Questions and Topics for Discussion
1. Shiner centers on the stories of three women—Wren; her mother, Ruby; and Ruby’s best friend, Ivy—living on an isolated mountain in coal country. The opening line of the novel is: “Making good moonshine isn’t that different from telling a good story, and no one tells a story like a woman.” What is Shiner saying about the power of storytelling, and in particular, about the importance of women’s voices?
2. Early in the novel, Ivy tells Wren, “Weddings are funerals. Don’t you dare dream of them.” In what ways have Ivy’s and Ruby’s lives been hampered by the men they have chosen to marry? Discuss the factors that led them to make those particular choices. How does each of them express regret? How does their regret affect Wren?
3. Shiner is also about the power of female friendship. How do Ivy and Ruby model closeness and mutuality? How does their connection sustain them across decades? In what ways has their friendship changed the course of their lives, for better or worse?
4. When did you begin to suspect that there was more to Briar’s miracles than meets the eye? Discuss how Shiner interrogates the power of belief. How does the legend of Briar’s white eye contribute to his status in the community? Whose belief matters most to Briar, and why?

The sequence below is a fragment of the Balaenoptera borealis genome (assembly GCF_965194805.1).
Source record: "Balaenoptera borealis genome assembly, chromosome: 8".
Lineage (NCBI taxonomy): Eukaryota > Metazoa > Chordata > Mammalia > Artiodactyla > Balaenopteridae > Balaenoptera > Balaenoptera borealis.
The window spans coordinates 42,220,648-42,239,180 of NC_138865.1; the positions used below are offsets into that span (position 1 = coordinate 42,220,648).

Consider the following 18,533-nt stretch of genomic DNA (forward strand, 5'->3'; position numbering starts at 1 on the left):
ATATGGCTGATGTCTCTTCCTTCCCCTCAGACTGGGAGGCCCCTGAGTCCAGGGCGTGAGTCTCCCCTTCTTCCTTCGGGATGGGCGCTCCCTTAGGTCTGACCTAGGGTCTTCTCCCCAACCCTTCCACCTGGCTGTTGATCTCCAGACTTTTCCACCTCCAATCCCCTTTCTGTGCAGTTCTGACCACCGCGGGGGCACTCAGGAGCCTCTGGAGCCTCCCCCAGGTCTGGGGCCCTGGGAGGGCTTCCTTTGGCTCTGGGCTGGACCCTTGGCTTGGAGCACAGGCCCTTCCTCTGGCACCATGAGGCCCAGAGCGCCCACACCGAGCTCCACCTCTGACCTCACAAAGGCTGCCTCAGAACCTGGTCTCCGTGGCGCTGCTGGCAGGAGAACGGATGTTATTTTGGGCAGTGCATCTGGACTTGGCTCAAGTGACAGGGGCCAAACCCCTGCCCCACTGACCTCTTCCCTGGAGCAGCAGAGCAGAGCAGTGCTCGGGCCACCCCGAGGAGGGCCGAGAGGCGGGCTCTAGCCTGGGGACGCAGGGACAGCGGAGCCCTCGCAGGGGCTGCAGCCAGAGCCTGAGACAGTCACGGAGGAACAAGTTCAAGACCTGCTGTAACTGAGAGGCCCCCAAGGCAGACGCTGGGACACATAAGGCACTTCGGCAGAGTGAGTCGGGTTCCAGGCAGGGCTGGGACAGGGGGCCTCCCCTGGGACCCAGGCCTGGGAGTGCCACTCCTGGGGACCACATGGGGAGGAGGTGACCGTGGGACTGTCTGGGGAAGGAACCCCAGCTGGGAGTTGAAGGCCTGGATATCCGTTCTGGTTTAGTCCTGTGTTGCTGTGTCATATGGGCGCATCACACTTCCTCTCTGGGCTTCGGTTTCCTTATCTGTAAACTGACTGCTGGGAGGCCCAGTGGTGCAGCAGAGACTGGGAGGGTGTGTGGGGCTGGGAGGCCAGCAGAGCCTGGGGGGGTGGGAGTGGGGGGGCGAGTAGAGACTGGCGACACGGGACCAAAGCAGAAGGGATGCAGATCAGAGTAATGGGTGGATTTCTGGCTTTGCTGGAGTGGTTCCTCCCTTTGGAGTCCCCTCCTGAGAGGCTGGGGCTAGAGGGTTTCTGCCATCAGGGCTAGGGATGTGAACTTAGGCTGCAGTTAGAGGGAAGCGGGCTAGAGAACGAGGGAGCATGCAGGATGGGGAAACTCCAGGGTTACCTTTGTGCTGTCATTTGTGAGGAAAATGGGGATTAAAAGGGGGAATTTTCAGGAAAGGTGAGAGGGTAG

5. The natural world plays a large part in the novel. Compare and contrast how the town of Trap and the mountain are portrayed. What dangers lurk in each place, and what beauties? Which characters believe the natural world can be tamed? Which are enthralled by its power?
6. How does Wren learn and grow from her relationship with Caleb? What does he teach her about the world beyond her mountain, and what does she teach him about her own culture and way of life?
7. Flynn Sherrod makes moonshine in the dark, keeping his craft a secret from the law. In what ways is his moonshine a metaphor for the secrets he is compelled to keep throughout the book? How do these secrets protect the people he cares for most? What is the cost of keeping these secrets, to the other characters and to Flynn himself?
8. Consider the adult men in Shiner—Flynn, Briar, Hasil, Noble, and Ricky. What accounts for the differences between them and for the ways they relate to women? What about the young men—Caleb, Sonny, and Ivy’s sons?
9. Discuss the fates of the three main women in the novel, Ivy, Ruby, and Wren. How has Wren changed by the end of the story? What do you think about her choice to remain on the mountain? In what ways will her life be different from that of her mother, or of Ivy?